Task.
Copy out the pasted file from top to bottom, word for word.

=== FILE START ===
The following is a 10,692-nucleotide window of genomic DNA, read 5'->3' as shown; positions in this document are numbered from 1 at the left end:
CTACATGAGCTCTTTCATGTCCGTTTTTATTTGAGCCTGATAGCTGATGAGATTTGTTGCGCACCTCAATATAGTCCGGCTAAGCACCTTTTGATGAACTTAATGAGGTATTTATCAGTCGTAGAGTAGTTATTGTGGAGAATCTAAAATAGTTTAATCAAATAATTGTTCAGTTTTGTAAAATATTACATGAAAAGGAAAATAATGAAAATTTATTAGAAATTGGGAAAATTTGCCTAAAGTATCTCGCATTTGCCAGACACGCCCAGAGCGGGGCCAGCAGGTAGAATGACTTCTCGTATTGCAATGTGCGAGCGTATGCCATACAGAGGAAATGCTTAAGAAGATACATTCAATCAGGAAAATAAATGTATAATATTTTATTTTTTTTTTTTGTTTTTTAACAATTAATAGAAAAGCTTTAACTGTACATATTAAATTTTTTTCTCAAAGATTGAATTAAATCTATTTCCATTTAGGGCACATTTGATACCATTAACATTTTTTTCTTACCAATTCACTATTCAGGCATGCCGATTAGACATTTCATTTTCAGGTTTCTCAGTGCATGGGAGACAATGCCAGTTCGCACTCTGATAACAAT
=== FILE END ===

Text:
The following is a 10,692-nucleotide window of genomic DNA, read 5'->3' as shown; positions in this document are numbered from 1 at the left end:
CTACATGAGCTCTTTCATGTCCGTTTTTATTTGAGCCTGATAGCTGATGAGATTTGTTGCGCACCTCAATATAGTCCGGCTAAGCACCTTTTGATGAACTTAATGAGGTATTTATCAGTCGTAGAGTAGTTATTGTGGAGAATCTAAAATAGTTTAATCAAATAATTGTTCAGTTTTGTAAAATATTACATGAAAAGGAAAATAATGAAAATTTATTAGAAATTGGGAAAATTTGCCTAAAGTATCTCGCATTTGCCAGACACGCCCAGAGCGGGGCCAGCAGGTAGAATGACTTCTCGTATTGCAATGTGCGAGCGTATGCCATACAGAGGAAATGCTTAAGAAGATACATTCAATCAGGAAAATAAATGTATAATATTTTATTTTTTTTTTTTGTTTTTTAACAATTAATAGAAAAGCTTTAACTGTACATATTAAATTTTTTTCTCAAAGATTGAATTAAATCTATTTCCATTTAGGGCACATTTGATACCATTAACATTTTTTTCTTACCAATTCACTATTCAGGCATGCCGATTAGACATTTCATTTTCAGGTTTCTCAGTGCATGGGAGACAATGCCAGTTCGCACTCTGATAACAAT